Just when you think the Brexit thing can’t get any more intriguing, something new happens. There we all were, watching Theresa May do her British bulldog imitation at No 10 yesterday, in an attempt to distract from the slap in the gob she got from the EU a day or two early, when whaddyaknow? Another major Brexit avenue opens up.
The Labour Party has its annual conference in Liverpool today and there should be some interesting developments. In an eye-catching YouGov poll of Labour members, it was found that there is huge support – nearing 90% – for a referendum on the outcome of Brexit negotiations. Around the same astonishing percentage said that if a referendum were held today, they would vote to remain in the EU. The GMB union general secretary, Tim Roache, will speak at today’s conference. His view: “A People’s Vote (second referendum) is not only the right thing todo for jobs, public services and the future of our young people – it’s the best way to get a radical Labour government.”
And Jeremy Corbyn, always seen as a bit iffy about Europe, has said he’ll get behind whatever members may decide.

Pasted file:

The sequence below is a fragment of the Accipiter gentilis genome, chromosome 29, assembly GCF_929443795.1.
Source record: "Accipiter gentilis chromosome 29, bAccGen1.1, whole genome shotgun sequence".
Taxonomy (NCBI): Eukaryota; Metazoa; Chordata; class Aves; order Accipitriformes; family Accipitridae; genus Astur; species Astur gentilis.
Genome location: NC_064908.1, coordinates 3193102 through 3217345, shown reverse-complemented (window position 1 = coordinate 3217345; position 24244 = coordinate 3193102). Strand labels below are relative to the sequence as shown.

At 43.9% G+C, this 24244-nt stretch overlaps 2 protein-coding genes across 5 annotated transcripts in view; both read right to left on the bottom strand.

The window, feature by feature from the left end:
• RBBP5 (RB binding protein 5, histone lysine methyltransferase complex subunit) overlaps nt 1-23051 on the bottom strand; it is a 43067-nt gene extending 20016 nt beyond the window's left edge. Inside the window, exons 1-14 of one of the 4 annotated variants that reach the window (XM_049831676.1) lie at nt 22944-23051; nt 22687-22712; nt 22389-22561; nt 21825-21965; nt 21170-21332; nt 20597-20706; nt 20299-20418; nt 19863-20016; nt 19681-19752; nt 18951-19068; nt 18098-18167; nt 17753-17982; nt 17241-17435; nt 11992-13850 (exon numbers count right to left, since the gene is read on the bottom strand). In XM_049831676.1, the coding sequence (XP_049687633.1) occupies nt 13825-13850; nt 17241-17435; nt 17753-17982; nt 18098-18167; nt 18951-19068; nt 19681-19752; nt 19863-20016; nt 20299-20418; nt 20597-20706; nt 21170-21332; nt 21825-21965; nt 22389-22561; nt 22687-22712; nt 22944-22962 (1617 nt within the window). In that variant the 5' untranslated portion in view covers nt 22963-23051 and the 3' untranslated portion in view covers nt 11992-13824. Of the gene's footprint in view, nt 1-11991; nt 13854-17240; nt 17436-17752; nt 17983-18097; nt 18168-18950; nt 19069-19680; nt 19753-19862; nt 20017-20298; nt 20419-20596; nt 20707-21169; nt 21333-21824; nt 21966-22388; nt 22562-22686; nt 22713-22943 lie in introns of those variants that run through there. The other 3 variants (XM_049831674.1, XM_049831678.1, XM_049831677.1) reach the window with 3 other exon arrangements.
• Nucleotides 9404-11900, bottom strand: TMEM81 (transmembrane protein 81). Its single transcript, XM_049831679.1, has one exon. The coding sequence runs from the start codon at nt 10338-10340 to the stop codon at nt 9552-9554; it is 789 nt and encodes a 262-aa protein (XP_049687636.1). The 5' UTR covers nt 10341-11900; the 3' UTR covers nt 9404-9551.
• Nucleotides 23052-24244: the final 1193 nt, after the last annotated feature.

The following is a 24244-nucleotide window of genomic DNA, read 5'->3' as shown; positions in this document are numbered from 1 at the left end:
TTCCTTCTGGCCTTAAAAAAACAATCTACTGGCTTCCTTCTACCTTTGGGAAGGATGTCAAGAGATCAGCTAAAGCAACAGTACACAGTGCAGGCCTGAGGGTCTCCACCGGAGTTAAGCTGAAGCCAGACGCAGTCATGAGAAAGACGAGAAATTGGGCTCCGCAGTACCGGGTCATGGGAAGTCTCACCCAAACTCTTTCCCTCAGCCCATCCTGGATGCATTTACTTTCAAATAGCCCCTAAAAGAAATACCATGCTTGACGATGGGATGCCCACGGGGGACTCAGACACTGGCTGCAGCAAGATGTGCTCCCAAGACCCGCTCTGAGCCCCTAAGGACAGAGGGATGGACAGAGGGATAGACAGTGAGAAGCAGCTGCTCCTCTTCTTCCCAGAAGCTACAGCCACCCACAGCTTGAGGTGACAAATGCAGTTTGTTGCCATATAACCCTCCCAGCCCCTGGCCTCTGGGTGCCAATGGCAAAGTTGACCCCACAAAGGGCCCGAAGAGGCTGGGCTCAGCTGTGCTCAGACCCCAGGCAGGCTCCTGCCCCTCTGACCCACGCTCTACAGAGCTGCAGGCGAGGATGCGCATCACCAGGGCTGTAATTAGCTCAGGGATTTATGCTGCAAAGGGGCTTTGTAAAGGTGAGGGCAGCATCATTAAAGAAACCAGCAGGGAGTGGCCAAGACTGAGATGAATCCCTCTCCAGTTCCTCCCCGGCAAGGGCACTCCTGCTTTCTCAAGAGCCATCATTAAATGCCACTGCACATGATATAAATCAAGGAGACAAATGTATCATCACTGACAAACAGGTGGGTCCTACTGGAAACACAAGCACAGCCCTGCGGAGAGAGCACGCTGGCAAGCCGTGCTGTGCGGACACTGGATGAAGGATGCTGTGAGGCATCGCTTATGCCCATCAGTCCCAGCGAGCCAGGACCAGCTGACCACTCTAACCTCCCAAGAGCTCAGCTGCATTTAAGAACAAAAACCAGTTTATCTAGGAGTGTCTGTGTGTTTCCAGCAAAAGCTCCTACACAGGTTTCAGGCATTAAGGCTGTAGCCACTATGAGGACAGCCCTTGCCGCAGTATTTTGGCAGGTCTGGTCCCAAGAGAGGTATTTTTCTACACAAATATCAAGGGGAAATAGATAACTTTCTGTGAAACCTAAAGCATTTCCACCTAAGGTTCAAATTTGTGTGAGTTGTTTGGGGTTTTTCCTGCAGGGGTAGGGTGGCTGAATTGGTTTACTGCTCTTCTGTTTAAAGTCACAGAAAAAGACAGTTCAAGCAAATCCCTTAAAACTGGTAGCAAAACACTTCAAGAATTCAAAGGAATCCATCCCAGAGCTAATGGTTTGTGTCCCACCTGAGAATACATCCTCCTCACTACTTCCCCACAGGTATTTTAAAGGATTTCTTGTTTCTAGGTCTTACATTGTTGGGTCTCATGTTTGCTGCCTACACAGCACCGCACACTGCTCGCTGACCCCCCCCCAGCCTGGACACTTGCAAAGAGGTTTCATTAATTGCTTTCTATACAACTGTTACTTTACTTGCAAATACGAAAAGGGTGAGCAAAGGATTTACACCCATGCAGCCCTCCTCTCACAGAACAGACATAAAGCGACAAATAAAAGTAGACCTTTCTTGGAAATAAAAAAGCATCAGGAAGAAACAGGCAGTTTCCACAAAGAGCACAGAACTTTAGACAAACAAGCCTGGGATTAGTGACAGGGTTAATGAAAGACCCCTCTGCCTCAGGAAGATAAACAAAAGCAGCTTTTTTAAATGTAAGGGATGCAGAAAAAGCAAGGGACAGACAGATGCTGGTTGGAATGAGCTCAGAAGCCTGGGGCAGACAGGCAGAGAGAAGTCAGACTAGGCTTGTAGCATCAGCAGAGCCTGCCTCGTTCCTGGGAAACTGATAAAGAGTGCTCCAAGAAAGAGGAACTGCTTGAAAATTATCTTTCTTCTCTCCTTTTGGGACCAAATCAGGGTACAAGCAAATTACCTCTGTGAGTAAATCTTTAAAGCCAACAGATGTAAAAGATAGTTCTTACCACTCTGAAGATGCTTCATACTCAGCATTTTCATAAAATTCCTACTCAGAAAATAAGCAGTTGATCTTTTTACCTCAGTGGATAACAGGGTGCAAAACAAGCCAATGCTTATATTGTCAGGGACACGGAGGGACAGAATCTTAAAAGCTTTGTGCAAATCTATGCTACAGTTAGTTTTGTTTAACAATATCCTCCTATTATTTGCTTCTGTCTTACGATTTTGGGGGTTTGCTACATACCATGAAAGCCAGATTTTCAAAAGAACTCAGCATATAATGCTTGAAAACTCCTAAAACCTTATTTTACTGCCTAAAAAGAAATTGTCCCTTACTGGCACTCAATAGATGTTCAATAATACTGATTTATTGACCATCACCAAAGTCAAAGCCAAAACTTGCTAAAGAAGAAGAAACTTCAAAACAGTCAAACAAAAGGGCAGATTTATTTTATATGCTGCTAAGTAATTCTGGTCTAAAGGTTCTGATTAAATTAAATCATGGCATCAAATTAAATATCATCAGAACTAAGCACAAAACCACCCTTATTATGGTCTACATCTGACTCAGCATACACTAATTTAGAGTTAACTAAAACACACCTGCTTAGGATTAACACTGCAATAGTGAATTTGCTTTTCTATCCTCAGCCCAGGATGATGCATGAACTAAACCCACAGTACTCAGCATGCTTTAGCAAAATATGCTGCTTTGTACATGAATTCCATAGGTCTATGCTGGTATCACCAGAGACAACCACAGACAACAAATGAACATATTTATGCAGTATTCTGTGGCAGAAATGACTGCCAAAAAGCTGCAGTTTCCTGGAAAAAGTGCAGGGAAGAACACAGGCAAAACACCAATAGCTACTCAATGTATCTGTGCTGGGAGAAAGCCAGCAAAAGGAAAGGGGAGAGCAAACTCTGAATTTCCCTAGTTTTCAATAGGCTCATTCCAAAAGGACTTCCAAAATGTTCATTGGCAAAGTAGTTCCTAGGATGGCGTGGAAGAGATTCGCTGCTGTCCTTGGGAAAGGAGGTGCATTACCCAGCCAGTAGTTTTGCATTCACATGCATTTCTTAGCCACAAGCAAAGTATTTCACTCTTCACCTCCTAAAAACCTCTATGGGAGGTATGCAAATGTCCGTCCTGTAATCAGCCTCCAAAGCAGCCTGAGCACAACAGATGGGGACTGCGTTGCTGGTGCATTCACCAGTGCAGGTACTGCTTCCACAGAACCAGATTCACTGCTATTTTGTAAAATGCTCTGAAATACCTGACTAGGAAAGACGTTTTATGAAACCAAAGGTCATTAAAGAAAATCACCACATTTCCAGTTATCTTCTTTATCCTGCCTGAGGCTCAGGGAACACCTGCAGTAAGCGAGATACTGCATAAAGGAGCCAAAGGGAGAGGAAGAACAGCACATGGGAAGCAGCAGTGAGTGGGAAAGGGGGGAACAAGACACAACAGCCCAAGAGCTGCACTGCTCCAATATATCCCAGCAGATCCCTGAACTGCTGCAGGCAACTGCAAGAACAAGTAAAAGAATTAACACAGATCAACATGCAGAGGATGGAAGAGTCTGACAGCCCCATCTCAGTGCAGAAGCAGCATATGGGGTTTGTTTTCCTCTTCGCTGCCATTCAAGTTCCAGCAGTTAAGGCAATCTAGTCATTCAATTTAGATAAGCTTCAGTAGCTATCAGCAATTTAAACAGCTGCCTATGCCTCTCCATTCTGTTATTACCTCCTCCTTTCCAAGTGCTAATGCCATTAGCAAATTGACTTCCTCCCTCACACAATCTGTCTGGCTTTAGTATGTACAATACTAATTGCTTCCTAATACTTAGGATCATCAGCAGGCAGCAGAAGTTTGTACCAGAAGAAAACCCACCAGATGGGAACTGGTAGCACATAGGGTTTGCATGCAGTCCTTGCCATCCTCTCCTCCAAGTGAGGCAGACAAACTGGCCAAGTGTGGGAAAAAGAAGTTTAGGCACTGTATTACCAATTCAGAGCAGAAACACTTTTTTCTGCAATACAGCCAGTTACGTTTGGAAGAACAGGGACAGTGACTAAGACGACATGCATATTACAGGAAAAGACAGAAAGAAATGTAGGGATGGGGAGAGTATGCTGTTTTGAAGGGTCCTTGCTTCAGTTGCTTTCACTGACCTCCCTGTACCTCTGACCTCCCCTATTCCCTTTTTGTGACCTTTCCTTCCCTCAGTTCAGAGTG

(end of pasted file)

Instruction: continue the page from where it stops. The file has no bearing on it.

The thing is, is there time? The UK at present is scheduled to cut the ties that bind at the end of next March. A People’s Vote would have to take place after a general election, we’re told. Maybe the idea is to shame the Tories into calling an election, if the majority of people are calling for another referendum.
It looks very like Labour is going to become the second referendum standard-bearer. As I see it, it’s a no-brainer. To say “The people have already spoken and want to leave the EU” suggests that the people can’t change their minds – once decided, that’s it. Follow that logic and you’d have one election – the people have spoken. No more elections. Dumb and dumber.
Of course, calling AND WINNING a border poll in Ireland would solve the whole thing for us. Britain could fold its tent and wonder how long it would be before Scotland called for the same thing. That’s the problem with power, particularly insecure power: you spend your days fretting and your nights sweating. But then, to quote yet again the great political philosopher Regina Doherty, they brought it on themselves, didn’t they?